Ho Chi Minh's political heirs who now rule in Hanoi know how often Vietnam's revolutionary leader tried to win support from a string of American presidents in the 20th century.
With President Clinton's historic four-day visit to Vietnam, those heirs will have another chance to ask for United States support. How should Mr. Clinton, or his successor, respond?
Ho's requests are worth recalling. The first came in 1919 when, as a budding Communist, he sent a plea to President Wilson at the Versailles peace conference, asking him to back Vietnamese self-determination against French colonial rule. In 1945, Ho sent a message to the Roosevelt administration asking the US to attack Japanese troops in Vietnam. Then in 1946 he sent a letter to President Truman asking once again for an end to French rule. Finally, in 1966, Ho sent a letter to President Johnson seeking an end to US bombing of then-North Vietnam.
Unified since 1975, Vietnam and its post-Ho Communist rulers have won minimal US support. They had expected more - billions of dollars more. But not until Vietnam withdrew its troops from Cambodia in 1989 and after its chief backer, the Soviet Union, collapsed did the US begin to embrace its former enemy. Diplomatic ties came in 1995. And this year, a trade pact was signed.
Clinton's visit was delayed, in part, because of his reputation among many Americans back home as a former draft-dodging, antiwar protester. In Hanoi, he's known as a "good American" for his youthful actions.
Now that he's safely in his lame-duck days, Clinton can set in motion a number of steps that will let Americans engage a country that, like Japan and Germany, will always be close to Americans just by the memory and aftermath of war.
His steps can include promoting US investment, forgiving official debt, and offering humanitarian aid for recent flood victims. The US can also deal with the war's lingering effects from Agent Orange, land mines, and unexploded bombs.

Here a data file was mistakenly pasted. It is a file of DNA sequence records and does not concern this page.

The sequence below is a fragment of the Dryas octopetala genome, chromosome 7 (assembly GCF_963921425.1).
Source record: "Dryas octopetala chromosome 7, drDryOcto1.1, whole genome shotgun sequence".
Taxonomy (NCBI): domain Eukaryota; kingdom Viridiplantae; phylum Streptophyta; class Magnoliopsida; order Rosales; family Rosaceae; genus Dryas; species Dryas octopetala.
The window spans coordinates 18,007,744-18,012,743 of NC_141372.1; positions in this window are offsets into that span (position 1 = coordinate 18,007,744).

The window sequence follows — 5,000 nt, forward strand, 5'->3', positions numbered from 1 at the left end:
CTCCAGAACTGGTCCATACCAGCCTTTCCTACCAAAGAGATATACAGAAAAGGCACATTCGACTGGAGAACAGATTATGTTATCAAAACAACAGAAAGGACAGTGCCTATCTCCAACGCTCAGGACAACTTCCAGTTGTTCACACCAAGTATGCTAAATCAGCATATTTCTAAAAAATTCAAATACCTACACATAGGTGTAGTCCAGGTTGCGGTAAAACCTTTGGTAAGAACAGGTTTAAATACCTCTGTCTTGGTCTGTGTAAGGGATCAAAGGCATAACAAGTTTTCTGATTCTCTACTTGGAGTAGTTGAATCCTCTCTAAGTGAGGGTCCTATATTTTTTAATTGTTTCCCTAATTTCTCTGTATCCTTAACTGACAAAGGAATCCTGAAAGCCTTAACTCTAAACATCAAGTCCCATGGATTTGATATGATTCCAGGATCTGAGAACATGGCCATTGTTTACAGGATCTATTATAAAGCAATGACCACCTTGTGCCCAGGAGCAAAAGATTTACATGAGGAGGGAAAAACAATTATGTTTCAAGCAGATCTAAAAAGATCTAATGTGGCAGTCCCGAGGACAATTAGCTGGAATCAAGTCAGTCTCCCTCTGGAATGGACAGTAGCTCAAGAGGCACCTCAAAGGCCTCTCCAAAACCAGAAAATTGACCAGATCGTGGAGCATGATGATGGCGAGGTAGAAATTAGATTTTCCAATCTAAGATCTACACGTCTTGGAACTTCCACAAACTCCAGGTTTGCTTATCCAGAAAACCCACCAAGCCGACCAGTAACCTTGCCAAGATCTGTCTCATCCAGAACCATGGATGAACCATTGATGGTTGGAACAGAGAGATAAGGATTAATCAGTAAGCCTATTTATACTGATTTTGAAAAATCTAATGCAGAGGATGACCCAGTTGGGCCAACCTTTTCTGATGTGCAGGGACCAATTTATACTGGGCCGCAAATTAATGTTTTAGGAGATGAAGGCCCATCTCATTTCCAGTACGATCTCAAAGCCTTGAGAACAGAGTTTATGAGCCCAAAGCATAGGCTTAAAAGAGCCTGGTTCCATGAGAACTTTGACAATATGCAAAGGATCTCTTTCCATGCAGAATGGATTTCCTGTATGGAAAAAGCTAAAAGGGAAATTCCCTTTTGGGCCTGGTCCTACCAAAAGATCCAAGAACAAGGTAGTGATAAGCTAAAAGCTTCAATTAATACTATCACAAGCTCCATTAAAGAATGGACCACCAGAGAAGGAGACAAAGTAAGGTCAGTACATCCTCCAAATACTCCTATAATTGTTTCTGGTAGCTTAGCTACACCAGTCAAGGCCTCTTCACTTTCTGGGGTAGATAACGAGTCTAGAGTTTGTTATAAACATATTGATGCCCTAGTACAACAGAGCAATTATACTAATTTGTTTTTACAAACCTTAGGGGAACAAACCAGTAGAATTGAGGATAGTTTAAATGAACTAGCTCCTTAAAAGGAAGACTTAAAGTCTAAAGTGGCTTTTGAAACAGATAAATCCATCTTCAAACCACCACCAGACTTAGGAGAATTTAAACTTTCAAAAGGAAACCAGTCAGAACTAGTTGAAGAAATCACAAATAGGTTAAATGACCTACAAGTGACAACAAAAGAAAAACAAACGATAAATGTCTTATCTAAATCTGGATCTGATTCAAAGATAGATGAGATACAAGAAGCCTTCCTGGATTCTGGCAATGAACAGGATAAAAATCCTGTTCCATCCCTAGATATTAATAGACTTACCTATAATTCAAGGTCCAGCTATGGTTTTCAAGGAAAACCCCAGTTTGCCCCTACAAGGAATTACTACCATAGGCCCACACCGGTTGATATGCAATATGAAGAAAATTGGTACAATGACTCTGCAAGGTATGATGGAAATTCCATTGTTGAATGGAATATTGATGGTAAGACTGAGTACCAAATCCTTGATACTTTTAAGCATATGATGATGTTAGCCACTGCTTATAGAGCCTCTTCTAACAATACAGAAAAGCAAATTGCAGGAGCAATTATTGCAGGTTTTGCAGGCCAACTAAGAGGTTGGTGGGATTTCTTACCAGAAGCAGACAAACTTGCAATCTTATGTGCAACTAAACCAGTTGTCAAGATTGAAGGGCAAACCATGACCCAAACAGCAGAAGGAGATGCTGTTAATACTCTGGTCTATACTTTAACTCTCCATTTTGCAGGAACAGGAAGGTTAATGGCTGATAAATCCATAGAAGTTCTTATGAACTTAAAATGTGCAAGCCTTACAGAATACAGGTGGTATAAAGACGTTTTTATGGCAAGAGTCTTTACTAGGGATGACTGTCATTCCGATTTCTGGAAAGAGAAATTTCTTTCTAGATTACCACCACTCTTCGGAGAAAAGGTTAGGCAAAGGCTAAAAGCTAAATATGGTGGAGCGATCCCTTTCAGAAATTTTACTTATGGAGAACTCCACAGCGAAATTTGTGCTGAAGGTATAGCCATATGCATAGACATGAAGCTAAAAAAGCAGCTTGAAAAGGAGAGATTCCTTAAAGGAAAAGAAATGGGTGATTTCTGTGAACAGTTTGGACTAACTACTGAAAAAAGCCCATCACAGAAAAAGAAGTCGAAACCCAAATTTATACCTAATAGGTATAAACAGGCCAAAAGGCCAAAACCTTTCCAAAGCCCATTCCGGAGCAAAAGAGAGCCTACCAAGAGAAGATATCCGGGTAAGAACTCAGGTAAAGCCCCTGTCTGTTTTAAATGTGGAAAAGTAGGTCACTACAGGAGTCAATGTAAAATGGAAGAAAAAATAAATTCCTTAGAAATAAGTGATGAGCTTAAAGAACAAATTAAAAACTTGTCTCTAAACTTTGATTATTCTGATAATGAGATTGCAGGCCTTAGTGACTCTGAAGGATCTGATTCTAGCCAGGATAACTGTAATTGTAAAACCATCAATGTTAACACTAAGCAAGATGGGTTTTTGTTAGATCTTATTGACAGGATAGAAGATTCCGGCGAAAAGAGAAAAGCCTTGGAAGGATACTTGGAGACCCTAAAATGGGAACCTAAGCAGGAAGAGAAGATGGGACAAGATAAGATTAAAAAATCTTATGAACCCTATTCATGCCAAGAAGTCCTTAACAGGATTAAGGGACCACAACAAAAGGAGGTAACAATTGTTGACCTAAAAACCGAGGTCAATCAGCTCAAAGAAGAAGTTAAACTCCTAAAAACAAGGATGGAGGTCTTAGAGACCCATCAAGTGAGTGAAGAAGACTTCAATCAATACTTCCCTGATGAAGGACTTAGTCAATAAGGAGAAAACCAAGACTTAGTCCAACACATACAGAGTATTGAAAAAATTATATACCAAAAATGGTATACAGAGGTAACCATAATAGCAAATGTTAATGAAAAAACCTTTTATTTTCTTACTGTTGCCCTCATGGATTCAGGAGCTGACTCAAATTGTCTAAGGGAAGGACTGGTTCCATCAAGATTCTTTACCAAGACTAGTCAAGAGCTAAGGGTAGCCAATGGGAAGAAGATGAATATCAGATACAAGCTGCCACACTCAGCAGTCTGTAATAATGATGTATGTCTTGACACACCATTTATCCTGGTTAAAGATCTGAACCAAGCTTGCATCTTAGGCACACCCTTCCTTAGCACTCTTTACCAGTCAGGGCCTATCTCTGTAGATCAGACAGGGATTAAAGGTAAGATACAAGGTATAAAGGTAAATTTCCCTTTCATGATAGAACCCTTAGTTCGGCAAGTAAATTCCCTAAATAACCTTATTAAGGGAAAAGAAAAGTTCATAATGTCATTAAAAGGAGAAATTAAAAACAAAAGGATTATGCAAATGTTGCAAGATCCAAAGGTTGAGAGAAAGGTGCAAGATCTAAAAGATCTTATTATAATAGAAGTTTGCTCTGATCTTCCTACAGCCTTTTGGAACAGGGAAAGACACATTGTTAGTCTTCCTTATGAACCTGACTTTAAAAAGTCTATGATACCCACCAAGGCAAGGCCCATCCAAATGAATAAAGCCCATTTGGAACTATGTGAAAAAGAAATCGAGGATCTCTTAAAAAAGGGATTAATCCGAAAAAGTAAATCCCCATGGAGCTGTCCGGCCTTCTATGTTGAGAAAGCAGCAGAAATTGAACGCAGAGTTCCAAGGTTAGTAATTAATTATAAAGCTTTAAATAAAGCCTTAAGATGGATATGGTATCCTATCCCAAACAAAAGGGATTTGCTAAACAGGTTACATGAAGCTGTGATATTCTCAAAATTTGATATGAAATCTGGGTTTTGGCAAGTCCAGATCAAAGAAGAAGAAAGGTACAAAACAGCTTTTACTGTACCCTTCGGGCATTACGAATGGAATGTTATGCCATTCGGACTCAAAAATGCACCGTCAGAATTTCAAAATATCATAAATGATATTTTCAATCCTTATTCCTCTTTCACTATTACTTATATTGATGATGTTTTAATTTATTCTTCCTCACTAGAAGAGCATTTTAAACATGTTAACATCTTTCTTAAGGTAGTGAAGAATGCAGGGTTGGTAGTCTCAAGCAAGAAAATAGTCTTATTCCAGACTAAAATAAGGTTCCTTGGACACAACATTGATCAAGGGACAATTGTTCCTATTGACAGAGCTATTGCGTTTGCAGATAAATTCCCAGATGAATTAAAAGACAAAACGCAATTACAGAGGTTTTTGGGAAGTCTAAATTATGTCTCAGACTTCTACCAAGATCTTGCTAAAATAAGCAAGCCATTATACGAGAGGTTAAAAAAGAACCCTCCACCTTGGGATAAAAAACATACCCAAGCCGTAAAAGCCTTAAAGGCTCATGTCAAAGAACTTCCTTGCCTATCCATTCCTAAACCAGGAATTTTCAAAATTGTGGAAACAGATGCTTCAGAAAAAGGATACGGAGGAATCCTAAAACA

On one key measure of warmer ties - the search for American MIAs - Vietnam has cooperated admirably. And the fact that it invited Clinton at all shows Vietnam is ready to balance its foreign relations among the three powers who were also once its enemies: the US, France, and China.
In fact, the subtext during this visit is how much of an alliance the US and Vietnam might reach someday that would serve as a bulwark against the expanding power of China in Asia. Worth noting is that China's president visited Cambodia just days before Clinton's visit to Vietnam.
An independent Vietnam that works well with the US will serve American interests in Asia more than one that's kept at arm's length. Warmer ties will also serve the 1.3 million Vietnamese Americans, who are now the third-largest Asian-American group.
But just as in its relations with China, the US must gently nudge Vietnam to end its suppression of religious and political dissidents, and move toward a participatory democracy. That should be done more tactfully than in the recent past.
Perhaps both sides could heed these words from Ho, given to a friend around 1919: "Everywhere we meet good and bad people, honest and crooked people. If we are good people, we will meet good people."
(c) Copyright 2000. The Christian Science Publishing Society